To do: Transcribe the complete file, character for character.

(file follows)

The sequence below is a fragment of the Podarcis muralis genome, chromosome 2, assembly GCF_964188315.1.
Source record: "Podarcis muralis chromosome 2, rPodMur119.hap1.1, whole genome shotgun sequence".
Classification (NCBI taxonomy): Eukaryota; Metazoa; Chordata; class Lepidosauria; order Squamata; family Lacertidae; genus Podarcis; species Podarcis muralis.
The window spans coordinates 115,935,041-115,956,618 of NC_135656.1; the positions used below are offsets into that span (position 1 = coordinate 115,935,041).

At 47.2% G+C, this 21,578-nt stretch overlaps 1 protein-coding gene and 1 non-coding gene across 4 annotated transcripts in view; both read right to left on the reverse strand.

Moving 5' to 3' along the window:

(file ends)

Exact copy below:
The sequence below is a fragment of the Podarcis muralis genome, chromosome 2, assembly GCF_964188315.1.
Source record: "Podarcis muralis chromosome 2, rPodMur119.hap1.1, whole genome shotgun sequence".
Classification (NCBI taxonomy): Eukaryota; Metazoa; Chordata; class Lepidosauria; order Squamata; family Lacertidae; genus Podarcis; species Podarcis muralis.
The window spans coordinates 115,935,041-115,956,618 of NC_135656.1; the positions used below are offsets into that span (position 1 = coordinate 115,935,041).

At 47.2% G+C, this 21,578-nt stretch overlaps 1 protein-coding gene and 1 non-coding gene across 4 annotated transcripts in view; both read right to left on the reverse strand.

Moving 5' to 3' along the window: